Who doesn’t love a hardware store — a real one, with sleds and shovels, pipes and paint, and a bunch of customers who seem to know each other and the two cats perched on the counter? (They’re called employees, by the way.)

When we had a gas leak at our house last week, my husband called our local hardware store to talk to the gas log man. He’d installed them, tended to them over five years, and made quick house calls no matter what he was doing. Could he take a look and make sure everything was OK?

He said he could just as soon as he was feeling better. But he never felt better. And Donnie Lewter, an iconic figure in the city of Huntsville, passed away a few days later at the age of 64.

Donnie said he had two families: His blood kin at Lewter Hardware, founded in 1928, and his friends and customers whose names he knew or eventually learned. His father, Donald Sr., knew his customers well, too, and just what they were looking for.

“If we don’t have it,” he told me once, “You probably don’t need it.” But when customers did buy something complicated, like a sprinkler system, Lewter Hardware would service it long after the warranty was over. It’s called customer service.

Every town in the South used to have a hardware store like Lewter, one that sold more than nuts and bolts and screws, things that hold the world together. A good hardware store also sold itself, from the neatly arranged shelves to the knowledgeable salespeople who work there.

Now hardware stores of this kind have been shoved aside by strutting big box stores. They may have all the nuts and bolts, but they don’t have employees who know where they are. They don’t have people who’ve been working there since high school and can tell you which shelf holds drain pipes, all sizes. By the way, if you follow them, they’ll take you there.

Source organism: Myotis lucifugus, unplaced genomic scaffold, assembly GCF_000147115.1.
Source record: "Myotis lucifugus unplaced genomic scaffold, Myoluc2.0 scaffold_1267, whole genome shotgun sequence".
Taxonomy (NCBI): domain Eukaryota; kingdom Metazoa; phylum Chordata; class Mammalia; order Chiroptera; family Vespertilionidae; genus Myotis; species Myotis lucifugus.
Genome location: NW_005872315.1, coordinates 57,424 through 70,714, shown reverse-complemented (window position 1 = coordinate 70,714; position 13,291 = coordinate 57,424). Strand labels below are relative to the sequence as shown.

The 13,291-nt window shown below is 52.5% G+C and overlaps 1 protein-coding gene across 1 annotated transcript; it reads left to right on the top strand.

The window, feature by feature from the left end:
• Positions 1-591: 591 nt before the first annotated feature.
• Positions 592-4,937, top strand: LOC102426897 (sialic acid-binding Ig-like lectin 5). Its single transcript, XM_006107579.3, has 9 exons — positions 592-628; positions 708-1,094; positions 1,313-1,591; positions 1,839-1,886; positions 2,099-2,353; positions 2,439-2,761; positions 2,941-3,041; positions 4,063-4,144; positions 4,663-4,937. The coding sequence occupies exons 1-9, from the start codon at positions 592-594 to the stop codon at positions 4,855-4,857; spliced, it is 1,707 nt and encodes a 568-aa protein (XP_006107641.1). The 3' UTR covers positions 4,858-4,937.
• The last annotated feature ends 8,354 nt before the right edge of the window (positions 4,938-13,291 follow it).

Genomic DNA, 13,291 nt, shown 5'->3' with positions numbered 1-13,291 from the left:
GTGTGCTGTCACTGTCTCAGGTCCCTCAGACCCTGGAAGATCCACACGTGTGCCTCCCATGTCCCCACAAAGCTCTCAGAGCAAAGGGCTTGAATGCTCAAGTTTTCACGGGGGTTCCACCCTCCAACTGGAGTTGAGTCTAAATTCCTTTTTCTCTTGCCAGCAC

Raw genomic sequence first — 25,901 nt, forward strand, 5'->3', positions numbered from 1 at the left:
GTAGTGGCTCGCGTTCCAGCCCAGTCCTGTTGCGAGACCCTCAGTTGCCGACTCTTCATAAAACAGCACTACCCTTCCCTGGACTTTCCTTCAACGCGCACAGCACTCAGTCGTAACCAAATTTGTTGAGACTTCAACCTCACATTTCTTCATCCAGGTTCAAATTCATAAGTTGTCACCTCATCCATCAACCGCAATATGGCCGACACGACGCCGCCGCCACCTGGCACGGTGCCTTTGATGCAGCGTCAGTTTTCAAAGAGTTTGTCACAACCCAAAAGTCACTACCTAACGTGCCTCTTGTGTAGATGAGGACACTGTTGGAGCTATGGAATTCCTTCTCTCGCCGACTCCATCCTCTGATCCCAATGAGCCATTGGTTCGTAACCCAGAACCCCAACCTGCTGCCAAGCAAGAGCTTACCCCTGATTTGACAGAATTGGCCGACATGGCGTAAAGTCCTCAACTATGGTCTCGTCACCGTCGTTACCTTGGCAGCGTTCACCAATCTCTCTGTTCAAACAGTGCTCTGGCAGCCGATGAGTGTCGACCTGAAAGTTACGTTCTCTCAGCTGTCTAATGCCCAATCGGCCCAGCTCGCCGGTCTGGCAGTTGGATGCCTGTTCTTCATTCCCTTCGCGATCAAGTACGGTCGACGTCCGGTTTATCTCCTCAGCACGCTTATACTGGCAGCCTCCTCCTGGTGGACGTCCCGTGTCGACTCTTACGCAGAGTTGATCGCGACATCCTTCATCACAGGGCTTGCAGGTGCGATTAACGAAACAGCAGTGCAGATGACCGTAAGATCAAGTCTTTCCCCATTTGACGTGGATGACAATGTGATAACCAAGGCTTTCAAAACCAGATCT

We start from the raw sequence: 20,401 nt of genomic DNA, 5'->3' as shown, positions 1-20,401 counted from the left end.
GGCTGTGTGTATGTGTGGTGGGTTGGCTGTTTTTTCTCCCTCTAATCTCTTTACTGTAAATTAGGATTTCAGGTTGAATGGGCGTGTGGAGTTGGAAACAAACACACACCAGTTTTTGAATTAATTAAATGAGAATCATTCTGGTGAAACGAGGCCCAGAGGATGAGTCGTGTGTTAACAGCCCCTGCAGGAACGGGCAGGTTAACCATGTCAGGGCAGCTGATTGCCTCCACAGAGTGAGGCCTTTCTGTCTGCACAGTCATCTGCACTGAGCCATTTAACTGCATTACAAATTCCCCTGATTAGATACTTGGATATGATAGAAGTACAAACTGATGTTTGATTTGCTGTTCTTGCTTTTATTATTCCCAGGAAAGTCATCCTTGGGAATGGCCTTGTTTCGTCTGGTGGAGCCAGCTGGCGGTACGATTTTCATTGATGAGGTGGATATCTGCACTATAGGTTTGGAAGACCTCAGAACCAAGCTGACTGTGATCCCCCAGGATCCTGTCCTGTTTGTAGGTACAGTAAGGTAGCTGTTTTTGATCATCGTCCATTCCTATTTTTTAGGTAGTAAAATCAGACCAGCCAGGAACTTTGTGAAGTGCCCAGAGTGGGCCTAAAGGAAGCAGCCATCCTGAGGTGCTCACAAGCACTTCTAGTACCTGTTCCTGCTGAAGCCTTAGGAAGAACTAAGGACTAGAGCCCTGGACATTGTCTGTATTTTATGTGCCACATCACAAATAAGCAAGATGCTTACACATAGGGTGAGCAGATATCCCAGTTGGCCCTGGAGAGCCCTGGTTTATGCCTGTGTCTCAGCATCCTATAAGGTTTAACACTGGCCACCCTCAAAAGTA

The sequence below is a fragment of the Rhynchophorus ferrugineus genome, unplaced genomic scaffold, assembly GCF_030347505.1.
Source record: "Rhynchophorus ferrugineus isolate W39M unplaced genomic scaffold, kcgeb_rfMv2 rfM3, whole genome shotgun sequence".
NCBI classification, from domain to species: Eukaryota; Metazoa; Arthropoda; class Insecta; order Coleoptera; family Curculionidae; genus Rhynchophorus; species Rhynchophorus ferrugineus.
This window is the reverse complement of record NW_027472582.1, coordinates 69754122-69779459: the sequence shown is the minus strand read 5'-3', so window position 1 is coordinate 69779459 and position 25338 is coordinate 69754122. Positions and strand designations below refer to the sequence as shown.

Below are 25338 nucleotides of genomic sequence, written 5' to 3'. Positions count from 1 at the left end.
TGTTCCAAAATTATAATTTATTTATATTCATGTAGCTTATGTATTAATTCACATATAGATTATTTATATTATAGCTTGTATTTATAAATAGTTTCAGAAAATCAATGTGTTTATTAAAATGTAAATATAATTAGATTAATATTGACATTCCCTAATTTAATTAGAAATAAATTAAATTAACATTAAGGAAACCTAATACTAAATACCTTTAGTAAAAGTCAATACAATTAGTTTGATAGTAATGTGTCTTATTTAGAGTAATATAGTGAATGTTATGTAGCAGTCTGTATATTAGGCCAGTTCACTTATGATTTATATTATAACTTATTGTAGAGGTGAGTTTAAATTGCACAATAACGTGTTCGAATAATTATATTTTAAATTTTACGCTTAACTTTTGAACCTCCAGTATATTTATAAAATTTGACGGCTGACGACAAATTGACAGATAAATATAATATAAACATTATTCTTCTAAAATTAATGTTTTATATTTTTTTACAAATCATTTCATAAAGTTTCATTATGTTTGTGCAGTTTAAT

And some of them make house calls.

Donnie Lewter’s house calls were more than just a “I’ll drop by and fix it,” kind of visit. Once he came because he knew we were having out-of-town company and he said he pictured us sitting in front of the fire after dinner, warmed by the flames leaping up from the gas logs he’d just rearranged.

He had names for his customers and their families. Parents were “mama and daddy,” as in, “How’s your mama and your daddy?” Wives were “boss ladies.” All of his conversations were delivered in a soft, Southern drawl. You didn’t need to be in a hurry when Donnie was talking. That would have been rude. And it wouldn’t have done any good, anyway.

Once when I didn’t know the name of a part I needed to buy, he told me to take a picture of it on my phone and we’d locate it once I came to the store. He said the philosophy of the store was that women were not to be talked down to. Women could fix things, too.

They were boss ladies, after all.

With Donnie’s passing, our town has lost a soft-spoken Southern gentleman in overalls and work boots. With every house call, he told a story. There was no charge for that.